The rising tide
Hone Harawira had a hui at Whakatane last night. Half of Rotorua seemed to be there and that is a terminal indictment for Te Ururoa Flavell. If you can't hold your home turf you can't hold your seat.
People from all over the Waiariki electorate were there and most were Maori Party... ex-Maori Party. Only one said they would remain with the party - and that was out of loyalty rather than for their policy or performance. The disillusionment was deep and wide. The squeaks from Te Ururoa about a private members bill to have consultation with Iwi over drilling was universally dismissed as too little and too late.
Annette Sykes was in campaign mode at the hui and another articulate and staunch female lawyer, Dale from Whanau a Apanui, explained her Iwi's position and strategies to fight Petrobras. Both of these women gave great speeches and would make fine MPs and no doubt there are many others of similar calibre who will rally around whatever banner Hone will hoist at the end of the month. Buses are being organised to go to that hui in Auckland on the 30th. It is plain that he is running an organised proto-party unit already and that a movement has begun with a momentum set to peak at the right time.
As the Maori Party membership repay the caucus' betrayal of the kaupapa with a defection en masse to Hone's party it does suggest that holding to the non-aggression pact (between Hone and the caucus) will become untenable. In that case two major things will happen:
Firstly the Maori electorates will all be in play - even Parekura's and Tariana's. The Maori electorates have a long history of movements sweeping the seats - often under the Pakeha media's radar; most recently the Maori Party and NZ First before them.
Secondly the contest of the Maori seats and the prospect of winning at least two or three will mean the party vote is seen as not so important (like the Maori Party's party vote was in 2005 and 2008) and because of this emphasis the Pakeha element and contest of seats will not be a priority. This changes what the party will look like. If Hone sticks to not standing in the other Maori seats then a more Pakeha party will result and the party vote becomes all important.
I note that at the hui no mention was made of Sue Bradford or the issue of how to gain Pakeha support. Perhaps understandable given it was a marae setting and most of those involved are ex-Maori Party, but this is something that must be addressed if the movement is to incorporate tau iwi and lift the party vote. Hone can't just rely on the 1 - 2% taken off the Maori Party to bring in enough people to have any significant influence.
It is difficult to imagine Hone making a worse botch than what the caucus has done over the foreshore and seabed fiasco. As long as he keeps telling it like it is then he will be respected. And as long as the Maori Party keeping telling it how it ain't then they are doomed.
And they are doomed. The Maori party list their Achievements" on their website. Achievements? Mixed bag. Not actually that much if you exclude the biggest ticket item - Whanau Ora (a scheme that on paper looks good, but is still captured by Pakeha bureacracy and so cannot do what it was designed to do, as I understand). The next biggest ticket is the Community Max scheme and while it has soaked up some unemployed and put them to some use that has had its problems too - monopolisation of the funding in the latest rounds seems to be an issue now from what I've heard. Both projects may be for the chop if Bill English gets his way. This leaves the tokenistic flying a flag on the harbour bridge and getting the conditional sign up of the NZ government to the UN indigenous rights declaration as the other achievements. The rise in tobacco prices and the ETS are included as gains, but I'm not sure others would see those as achievements per se. So to the constitutional conversation that is promised to be launched soon is not nearly as important as the MMP referendum this year.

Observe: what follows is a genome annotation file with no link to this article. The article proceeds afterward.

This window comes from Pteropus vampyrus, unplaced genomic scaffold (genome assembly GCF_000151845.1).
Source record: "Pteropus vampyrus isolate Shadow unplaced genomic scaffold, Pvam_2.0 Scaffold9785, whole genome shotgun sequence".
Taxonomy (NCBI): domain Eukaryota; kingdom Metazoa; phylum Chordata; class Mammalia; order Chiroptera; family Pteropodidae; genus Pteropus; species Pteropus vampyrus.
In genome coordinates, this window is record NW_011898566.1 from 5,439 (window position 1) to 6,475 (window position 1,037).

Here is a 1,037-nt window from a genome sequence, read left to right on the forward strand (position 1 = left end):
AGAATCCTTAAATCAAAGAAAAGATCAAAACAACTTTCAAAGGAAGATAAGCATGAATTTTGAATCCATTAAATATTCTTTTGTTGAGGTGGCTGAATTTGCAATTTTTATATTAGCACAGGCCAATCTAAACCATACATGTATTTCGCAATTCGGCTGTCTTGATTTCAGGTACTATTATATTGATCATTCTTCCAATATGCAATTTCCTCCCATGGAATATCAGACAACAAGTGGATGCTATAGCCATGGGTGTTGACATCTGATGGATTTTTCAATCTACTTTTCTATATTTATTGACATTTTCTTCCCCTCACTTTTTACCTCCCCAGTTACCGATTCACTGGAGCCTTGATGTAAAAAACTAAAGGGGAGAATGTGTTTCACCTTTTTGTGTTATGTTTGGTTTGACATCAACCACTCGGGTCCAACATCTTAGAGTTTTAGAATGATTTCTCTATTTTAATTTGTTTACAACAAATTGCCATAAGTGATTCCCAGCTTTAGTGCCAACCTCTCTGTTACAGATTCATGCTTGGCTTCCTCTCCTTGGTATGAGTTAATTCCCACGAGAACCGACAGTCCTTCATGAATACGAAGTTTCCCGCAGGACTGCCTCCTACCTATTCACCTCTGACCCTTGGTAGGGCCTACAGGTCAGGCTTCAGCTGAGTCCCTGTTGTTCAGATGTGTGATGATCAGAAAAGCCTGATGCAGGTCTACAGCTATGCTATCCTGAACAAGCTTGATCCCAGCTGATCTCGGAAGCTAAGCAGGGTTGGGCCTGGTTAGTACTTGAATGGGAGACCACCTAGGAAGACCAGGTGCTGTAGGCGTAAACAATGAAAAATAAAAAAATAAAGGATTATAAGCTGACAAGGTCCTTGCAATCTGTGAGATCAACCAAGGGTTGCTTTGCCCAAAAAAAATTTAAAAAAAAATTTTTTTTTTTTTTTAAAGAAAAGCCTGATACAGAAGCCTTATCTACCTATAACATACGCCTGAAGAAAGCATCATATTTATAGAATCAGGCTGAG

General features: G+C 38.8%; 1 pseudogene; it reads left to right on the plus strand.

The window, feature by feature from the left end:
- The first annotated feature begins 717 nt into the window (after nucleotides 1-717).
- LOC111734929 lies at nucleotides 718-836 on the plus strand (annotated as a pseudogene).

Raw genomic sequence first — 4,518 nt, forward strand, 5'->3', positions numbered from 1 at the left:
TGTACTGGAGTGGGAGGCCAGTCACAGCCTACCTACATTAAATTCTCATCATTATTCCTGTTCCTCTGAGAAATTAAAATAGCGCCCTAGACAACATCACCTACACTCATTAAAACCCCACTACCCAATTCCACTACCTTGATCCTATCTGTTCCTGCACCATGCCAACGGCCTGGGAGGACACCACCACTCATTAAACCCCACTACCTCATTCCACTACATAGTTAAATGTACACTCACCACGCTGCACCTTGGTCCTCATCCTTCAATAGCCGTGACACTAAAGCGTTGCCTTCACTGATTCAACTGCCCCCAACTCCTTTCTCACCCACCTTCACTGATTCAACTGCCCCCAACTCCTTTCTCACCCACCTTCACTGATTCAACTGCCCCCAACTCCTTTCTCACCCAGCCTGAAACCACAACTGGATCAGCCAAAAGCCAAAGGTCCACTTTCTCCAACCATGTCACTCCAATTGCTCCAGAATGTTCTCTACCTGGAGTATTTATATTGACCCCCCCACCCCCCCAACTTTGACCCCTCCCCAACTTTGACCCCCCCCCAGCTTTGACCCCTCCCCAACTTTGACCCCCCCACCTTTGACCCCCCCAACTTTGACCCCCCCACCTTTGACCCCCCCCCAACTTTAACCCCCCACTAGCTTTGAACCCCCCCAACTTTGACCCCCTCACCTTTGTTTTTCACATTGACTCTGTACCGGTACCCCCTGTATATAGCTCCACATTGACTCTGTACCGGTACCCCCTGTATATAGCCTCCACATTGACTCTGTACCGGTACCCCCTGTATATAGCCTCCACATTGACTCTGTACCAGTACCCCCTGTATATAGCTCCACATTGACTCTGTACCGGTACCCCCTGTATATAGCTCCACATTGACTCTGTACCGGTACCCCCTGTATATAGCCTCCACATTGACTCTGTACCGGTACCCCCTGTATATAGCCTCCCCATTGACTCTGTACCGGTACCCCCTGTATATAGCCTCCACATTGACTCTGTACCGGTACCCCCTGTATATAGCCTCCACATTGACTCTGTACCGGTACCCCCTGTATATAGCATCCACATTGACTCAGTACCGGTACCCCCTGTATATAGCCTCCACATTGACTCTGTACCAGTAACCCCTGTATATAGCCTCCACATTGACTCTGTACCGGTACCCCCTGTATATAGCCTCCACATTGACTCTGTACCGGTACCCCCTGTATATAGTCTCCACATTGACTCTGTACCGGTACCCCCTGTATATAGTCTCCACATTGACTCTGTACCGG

What they aren't mentioning of course are the losses. The Takutai Moana bill is the centrepiece of those losses, missed opportunities and fumbles. The inablilty to negotiate anything in the budget for their constituents leaves the Maori Party with no real identifiable wins beyond the few mentioned here. It doesn't seem anywhere near enough given the high expectations when they entered National's web, and seems next to nothing when compared to the bulldozing of policy that the similarly sized Act party under Rodney Hide has managed to extract from the Cabinet for his agenda.
The Maori Party staff in Wellington from what I've heard have lost some good people and from what I've seen coming out of the leaders' office they have also lost touch and direction. They don't know what to do. Now that Hone has left and the Takutai Moana Bill has resulted in mass desertions from the membership they are in deep trouble. Just look at their latest booklet if you need evidence of a drifting organisation without expertise:There's Hone still there for a start. So that's him out and 4 - not 5 - members. The carton arrived along with Te Ururoa and his roadkill of a roadshow in late February so it was already inaccurate when it was being released to the public.
Then there's the spelling mistakes - everywhere. On the back cover:
In the headlines:
How can a political organisation release unproofed crap like this? It's embarrassing. What do the members think who are supposed to distribute this illiteracy? Te Ururoa and Pita are educationalists FFS! This is indicative and symptomatic of poor process, communications and direction. Are the party organisers supposed to correct this shit or will it go straight in the bin? Like the party itself it is dos vedanya binsky for the whole lot.